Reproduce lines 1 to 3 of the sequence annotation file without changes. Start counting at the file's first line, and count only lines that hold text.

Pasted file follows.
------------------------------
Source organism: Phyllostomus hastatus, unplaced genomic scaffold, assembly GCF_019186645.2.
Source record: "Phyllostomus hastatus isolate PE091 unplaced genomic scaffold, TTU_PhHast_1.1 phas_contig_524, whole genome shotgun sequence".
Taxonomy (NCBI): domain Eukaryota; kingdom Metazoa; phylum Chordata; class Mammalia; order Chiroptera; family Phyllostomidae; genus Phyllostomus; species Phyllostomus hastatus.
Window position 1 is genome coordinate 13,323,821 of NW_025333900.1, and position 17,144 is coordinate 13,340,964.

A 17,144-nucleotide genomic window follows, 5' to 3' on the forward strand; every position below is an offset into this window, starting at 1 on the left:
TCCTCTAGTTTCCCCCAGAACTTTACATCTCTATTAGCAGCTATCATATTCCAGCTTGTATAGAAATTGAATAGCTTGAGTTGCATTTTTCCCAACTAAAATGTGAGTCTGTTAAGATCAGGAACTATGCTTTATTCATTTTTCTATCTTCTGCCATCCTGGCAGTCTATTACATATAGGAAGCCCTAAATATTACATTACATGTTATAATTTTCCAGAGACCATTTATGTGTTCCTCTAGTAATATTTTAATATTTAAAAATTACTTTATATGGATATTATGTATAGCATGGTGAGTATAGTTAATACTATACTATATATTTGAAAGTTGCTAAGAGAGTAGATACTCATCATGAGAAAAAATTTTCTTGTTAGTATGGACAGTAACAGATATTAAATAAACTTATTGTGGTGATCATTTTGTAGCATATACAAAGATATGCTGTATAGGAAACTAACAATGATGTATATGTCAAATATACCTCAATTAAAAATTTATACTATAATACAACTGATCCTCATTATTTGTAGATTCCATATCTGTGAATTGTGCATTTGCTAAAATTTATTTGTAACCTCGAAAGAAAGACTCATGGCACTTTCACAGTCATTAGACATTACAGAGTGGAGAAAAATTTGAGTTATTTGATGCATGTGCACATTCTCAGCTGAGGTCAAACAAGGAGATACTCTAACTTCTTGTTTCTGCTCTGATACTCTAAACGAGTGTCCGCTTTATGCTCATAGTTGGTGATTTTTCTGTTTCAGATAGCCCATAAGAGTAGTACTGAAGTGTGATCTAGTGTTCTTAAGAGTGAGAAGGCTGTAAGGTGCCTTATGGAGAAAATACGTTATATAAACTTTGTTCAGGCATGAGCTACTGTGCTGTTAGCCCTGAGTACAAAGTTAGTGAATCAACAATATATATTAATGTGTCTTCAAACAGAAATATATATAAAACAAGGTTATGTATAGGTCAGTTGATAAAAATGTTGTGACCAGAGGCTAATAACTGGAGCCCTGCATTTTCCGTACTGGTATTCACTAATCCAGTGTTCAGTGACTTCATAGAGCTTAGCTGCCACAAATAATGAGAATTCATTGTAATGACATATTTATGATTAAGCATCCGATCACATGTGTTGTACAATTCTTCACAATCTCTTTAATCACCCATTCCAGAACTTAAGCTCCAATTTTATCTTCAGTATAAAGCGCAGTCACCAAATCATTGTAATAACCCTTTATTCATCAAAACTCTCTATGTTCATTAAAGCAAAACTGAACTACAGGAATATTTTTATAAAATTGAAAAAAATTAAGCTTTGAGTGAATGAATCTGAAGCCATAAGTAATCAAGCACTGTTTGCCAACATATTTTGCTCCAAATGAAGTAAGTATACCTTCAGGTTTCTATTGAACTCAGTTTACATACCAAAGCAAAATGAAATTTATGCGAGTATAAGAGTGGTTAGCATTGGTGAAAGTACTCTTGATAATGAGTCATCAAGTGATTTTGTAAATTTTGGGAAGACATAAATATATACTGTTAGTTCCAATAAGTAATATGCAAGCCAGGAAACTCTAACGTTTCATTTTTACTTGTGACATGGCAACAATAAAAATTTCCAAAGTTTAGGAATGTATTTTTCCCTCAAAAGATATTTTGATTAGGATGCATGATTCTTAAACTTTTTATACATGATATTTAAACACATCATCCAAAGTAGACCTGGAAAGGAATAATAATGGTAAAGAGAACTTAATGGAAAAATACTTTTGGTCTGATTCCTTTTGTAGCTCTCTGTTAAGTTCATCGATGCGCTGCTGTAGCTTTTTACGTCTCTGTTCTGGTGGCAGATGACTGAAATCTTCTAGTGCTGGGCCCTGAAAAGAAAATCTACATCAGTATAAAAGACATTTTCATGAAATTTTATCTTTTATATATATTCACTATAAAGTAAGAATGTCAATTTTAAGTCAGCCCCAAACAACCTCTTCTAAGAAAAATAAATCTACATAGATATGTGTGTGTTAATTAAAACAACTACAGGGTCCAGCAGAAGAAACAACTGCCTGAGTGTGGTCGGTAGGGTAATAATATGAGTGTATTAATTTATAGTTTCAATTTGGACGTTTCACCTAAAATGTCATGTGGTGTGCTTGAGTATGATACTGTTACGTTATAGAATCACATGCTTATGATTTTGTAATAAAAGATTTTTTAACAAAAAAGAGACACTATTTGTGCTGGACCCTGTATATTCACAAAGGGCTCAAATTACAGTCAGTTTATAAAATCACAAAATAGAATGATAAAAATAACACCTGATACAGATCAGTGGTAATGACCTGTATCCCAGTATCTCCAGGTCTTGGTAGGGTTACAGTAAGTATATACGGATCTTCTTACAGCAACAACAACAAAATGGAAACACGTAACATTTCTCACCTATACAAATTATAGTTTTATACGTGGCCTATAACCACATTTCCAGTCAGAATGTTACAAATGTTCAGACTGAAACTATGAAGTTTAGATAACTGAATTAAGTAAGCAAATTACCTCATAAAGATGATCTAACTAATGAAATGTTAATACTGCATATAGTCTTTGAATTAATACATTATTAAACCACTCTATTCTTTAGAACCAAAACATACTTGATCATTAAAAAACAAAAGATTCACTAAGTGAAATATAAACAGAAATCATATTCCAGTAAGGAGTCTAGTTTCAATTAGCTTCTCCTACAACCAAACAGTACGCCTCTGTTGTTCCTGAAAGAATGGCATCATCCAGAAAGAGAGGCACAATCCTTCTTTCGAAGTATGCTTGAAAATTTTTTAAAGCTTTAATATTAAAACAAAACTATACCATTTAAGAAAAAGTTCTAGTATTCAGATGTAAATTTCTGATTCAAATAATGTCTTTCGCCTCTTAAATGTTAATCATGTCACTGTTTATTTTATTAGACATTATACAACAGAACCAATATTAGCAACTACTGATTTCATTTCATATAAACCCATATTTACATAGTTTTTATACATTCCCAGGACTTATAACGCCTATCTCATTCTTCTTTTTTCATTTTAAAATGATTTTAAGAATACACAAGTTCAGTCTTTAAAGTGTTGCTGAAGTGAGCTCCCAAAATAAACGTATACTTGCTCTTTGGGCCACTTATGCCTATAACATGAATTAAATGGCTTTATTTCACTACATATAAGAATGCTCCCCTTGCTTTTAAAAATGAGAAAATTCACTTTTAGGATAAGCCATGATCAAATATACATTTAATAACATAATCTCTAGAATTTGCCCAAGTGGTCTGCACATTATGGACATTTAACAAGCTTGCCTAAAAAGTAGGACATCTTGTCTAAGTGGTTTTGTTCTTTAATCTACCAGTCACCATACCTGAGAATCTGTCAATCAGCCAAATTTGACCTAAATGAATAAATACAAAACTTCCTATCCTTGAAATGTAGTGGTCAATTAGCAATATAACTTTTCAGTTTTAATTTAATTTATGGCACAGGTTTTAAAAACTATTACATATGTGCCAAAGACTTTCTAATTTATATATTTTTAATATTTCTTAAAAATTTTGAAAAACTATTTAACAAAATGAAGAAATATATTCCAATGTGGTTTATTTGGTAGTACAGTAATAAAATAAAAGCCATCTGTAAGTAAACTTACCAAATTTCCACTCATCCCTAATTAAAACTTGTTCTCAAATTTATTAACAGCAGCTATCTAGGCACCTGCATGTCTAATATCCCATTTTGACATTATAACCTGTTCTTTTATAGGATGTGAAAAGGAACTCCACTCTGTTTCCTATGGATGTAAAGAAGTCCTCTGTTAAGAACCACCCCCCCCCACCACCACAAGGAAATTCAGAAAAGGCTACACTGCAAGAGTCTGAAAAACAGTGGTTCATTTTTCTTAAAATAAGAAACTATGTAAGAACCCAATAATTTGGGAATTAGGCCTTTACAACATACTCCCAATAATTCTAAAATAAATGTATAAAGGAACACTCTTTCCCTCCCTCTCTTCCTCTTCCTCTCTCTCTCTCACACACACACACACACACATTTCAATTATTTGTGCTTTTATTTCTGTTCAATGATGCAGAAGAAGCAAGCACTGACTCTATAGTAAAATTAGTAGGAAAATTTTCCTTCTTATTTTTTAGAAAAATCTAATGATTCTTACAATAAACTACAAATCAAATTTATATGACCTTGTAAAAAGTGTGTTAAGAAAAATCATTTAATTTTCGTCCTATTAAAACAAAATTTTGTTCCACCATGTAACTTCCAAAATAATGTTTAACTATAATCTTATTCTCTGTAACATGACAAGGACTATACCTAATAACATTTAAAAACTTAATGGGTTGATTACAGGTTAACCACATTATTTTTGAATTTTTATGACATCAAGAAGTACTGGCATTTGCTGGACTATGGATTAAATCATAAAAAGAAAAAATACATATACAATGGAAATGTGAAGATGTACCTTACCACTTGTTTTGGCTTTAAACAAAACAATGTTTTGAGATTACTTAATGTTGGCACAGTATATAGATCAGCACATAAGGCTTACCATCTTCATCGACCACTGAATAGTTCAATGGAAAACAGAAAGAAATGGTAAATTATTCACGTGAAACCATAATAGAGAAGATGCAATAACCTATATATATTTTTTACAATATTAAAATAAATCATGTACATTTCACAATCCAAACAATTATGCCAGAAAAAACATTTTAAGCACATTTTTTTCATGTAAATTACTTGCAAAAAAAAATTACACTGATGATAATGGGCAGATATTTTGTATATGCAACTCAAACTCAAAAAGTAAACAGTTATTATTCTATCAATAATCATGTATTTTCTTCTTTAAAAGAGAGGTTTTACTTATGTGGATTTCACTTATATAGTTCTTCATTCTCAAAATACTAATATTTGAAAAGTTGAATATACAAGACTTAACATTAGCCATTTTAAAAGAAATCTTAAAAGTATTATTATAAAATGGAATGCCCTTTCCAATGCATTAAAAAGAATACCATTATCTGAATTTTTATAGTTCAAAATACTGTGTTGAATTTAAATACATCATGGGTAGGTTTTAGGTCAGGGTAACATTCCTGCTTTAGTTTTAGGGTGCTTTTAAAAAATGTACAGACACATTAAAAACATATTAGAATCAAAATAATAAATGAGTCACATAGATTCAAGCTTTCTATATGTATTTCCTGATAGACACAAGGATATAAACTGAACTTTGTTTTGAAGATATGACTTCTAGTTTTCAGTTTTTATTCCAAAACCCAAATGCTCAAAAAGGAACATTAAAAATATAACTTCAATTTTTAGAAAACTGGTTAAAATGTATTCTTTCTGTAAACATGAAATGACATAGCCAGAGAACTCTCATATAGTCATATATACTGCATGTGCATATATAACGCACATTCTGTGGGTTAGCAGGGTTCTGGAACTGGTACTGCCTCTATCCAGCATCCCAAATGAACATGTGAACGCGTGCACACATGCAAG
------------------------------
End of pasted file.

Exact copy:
Source organism: Phyllostomus hastatus, unplaced genomic scaffold, assembly GCF_019186645.2.
Source record: "Phyllostomus hastatus isolate PE091 unplaced genomic scaffold, TTU_PhHast_1.1 phas_contig_524, whole genome shotgun sequence".
Taxonomy (NCBI): domain Eukaryota; kingdom Metazoa; phylum Chordata; class Mammalia; order Chiroptera; family Phyllostomidae; genus Phyllostomus; species Phyllostomus hastatus.